A: Yes. The presence of miniaturization (decreased hair diameter) in the areas of thinning allows us to distinguish between hair loss due to heredity (i.e. androgenetic alopecia) — in which hair progressively decreases in diameter under the influence of DHT — and other causes. The degree of miniaturization can be assessed using a hand-held instrument called a densitometer.

The pattern of hair loss and the family history are also important in the diagnosis.

Stress more commonly produces telogen effluvium, a generalized shedding that is not associated with miniaturization and is often reversible without treatment.

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Hair Restoration Answers

Is Asymmetrical Hair Loss from Telogen Effluvium or Androgenetic Alopecia?

Q: Over the past three months, my hair seems to be thinning more on one side. Is it common in male pattern hair loss for it to be more on one side? I had a lot of stress about three months ago and have heard that this could be the cause. Is this possible? Should I use Rogaine to treat it? — B.R., Landover, MD

A: Regardless of the cause, hair loss is usually not perfectly symmetric. This applies to male pattern hair loss as well.

In your case, it is important to distinguish between telogen effluvium (shedding that can be due to stress) and hereditary or common baldness. The three month interval from the stressful period to the onset of hair loss is characteristic telogen effluvium, but you may have androgenetic alopecia as an underlying problem.

The two conditions are differentiated by identifying club hairs in telogen effluvium and miniaturized hair in androgenetic alopecia. In addition, a hair pull will be positive in telogen effluvium (when a clump of hair is grasped with the fingers, more than five hairs pull out of the scalp at one time) and will be negative in common baldness. The hair loss diagnosis can be made by a dermatologist.

Hair cuts do not affect either condition.

Rogaine (Minoxidil) is only effective in androgenetic hair loss and only marginally so. Finasteride is the preferred treatment if your hair loss is genetic when it is early and a hair transplant may be indicated if the hair loss progresses.

Shedding from telogen effluvium is reversible and does not require specific treatment.

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Hair Restoration Answers

Do You Recommend Hair Transplant for Hair Thinning Over Entire Scalp?

Q: I am 19 years old and seem to be thinning all over, including the sides. My father has all of his hair but my grandfather is totally bald. Should I have a hair transplant now or wait until I am older? — T.K., Garden City, NY

A: Most likely you have a type of androgenetic alopecia called Diffuse Unpatterned Alopecia (DUPA).

In this hereditary condition, hair thins all over rather than just on the front, top and back as in the more common male pattern baldness.

The fact that the back and sides of your scalp are thinning (the donor area) precludes you from being a candidate for surgery. The diagnosis can be made by observing a high degree of miniaturization (fine hair) in the donor area under a magnifier. This instrument is called a densitometer.

For further information, please read the article:

Bernstein RM, Rassman WR: Follicular Transplantation: Patient Evaluation and Surgical Planning, published in the journal Dermatologic Surgery in 1997. Specifically, read the last part of the article.

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Hair Restoration Answers

How Do You Recommend Treating Early Hair Loss?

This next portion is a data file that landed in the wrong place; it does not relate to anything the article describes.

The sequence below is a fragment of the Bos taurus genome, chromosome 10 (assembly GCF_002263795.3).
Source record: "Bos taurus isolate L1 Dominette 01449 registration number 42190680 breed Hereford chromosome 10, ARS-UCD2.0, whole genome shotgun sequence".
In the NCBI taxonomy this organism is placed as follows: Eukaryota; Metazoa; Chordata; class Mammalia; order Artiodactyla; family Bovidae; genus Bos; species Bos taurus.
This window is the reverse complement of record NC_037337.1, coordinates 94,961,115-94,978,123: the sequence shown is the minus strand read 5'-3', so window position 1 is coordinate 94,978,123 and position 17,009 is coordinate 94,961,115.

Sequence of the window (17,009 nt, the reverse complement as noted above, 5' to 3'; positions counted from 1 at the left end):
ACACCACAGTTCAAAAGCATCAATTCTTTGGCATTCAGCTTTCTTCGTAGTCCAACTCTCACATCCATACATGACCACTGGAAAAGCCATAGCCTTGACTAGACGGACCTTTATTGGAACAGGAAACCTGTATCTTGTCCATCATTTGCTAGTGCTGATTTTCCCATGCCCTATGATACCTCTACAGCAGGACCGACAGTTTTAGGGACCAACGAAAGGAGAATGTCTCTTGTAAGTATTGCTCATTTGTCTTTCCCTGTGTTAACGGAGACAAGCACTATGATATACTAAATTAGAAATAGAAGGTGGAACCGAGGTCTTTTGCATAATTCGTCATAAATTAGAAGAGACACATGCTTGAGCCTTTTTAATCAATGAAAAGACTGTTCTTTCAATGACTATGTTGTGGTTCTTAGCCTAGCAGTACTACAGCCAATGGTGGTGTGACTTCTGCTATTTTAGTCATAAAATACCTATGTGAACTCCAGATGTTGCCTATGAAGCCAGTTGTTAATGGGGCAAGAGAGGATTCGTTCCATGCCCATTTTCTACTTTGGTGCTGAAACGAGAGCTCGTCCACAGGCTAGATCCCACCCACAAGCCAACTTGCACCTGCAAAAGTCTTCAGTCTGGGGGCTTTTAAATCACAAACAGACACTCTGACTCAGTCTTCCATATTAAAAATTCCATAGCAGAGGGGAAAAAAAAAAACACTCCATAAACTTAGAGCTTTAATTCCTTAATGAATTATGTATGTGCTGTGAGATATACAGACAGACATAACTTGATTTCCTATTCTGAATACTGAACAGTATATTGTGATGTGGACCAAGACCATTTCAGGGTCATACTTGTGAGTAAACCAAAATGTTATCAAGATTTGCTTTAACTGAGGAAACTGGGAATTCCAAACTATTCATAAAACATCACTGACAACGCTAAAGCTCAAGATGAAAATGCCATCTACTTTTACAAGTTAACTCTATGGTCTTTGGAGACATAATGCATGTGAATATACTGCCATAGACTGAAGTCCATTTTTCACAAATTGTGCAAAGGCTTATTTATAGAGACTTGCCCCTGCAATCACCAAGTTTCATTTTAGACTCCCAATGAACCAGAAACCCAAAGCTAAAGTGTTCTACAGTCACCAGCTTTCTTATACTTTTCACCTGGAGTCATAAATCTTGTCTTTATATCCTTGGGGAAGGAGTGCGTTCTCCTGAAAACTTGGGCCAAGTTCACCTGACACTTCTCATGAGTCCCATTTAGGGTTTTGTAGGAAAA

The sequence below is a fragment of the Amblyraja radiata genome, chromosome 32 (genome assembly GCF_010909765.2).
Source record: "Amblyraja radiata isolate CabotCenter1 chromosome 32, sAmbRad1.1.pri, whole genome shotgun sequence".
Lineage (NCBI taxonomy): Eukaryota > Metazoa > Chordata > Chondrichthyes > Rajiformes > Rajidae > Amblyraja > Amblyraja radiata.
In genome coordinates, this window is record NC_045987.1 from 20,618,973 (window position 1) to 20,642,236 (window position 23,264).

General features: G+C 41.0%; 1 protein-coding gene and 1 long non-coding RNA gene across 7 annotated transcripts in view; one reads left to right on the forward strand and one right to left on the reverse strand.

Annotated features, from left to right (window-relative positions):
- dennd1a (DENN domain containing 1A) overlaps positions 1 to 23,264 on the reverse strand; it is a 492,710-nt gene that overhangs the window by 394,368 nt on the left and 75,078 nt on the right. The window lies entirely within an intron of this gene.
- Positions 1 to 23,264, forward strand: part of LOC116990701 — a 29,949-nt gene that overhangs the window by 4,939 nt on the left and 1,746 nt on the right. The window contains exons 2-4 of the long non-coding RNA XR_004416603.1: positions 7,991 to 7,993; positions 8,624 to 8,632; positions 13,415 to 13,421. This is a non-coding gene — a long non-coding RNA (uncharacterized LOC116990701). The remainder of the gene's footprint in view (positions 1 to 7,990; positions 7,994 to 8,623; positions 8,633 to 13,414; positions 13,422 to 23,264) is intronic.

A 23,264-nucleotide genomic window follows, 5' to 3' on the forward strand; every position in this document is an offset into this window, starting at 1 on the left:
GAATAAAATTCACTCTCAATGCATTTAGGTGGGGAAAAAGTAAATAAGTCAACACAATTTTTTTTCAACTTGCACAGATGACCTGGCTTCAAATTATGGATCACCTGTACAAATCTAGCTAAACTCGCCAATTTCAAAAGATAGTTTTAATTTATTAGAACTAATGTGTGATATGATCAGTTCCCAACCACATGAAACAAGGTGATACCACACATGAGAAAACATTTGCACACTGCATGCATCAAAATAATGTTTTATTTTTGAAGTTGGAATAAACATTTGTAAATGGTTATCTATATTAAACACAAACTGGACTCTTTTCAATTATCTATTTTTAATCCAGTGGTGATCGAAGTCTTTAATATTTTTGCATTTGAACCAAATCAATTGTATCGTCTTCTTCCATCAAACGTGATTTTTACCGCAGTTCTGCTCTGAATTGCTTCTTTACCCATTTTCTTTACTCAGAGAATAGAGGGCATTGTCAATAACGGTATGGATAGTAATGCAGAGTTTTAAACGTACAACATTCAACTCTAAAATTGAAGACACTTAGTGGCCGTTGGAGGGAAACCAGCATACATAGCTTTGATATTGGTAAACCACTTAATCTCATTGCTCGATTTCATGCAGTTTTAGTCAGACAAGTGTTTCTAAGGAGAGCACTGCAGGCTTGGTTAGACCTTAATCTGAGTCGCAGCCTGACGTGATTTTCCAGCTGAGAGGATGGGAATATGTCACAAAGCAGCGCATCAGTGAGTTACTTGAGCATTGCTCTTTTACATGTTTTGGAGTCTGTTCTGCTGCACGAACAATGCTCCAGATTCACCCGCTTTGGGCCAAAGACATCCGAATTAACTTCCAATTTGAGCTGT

Q: I am 27 years old and have a Class 3 degree of hair loss. Should I do a hair transplant or consider non-surgical methods of hair restoration? — Y.B., Lake Forest Illinois

A: At age 27 with early hair loss, you should consider non-surgical options first.

Propecia is the most important medication, but you need to be on it for one year at the full dose of 1mg a day to assess its benefits.

If you have done this and other parameters are OK for a hair transplant, such as adequate donor hair density and scalp laxity and you have little evidence that you will become extensively bald (i.e. no donor miniaturization and no family history of extensive baldness), then hair transplantation can be considered.

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Hair Restoration Answers

Should I Consider Hair Transplant if I Have Early Hair Loss in Crown and Donor Area?

Q: I’m currently 24 years old. Ever since turning 20, my hair on top began to thin little by little. I have noticeable thinning on the top part of my scalp and on my crown, but have no recession at the temples. My hairline looks amazingly young and hair on the donor areas seems quite thick. Am I in the early stages of male patterned baldness? I cannot place myself in the Norwood scale since my thinning doesn’t seem to follow the classic pattern. I just started on Propecia. Should I be considering a hair transplant? — B.R., Landover, MD

A: From the description, it sounds like you have typical Diffuse Patterned Hair Loss or Diffuse Patterned Alopecia (DPA). In this condition, the top of the scalp thins evenly, the donor area remains stable, and the hairline is preserved for a considerable period of time. Please see: Classification of Hair Loss in Men for more information.

Propecia would be the best treatment at the outset. When the hair loss becomes more significant, patients with DPA are generally good candidates for surgical hair restoration. It is important, however, that your donor area is checked for miniaturization to be sure that it is stable before a hair transplant is considered.

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Hair Restoration Answers

In Early Hair Loss, Can Scalp Tingling and Hair Thinning be Related?

Q: I am twenty and think that I am starting to thin. I am also experiencing a slight tingling in my scalp. Are these related? — T.N., Philadelphia, PA

A: Most likely. Early androgenetic alopecia can be associated with a slight tingling or slight tenderness of the scalp.

You should see a dermatologist for evaluation and, if you have early male pattern baldness, consider starting finasteride (Propecia).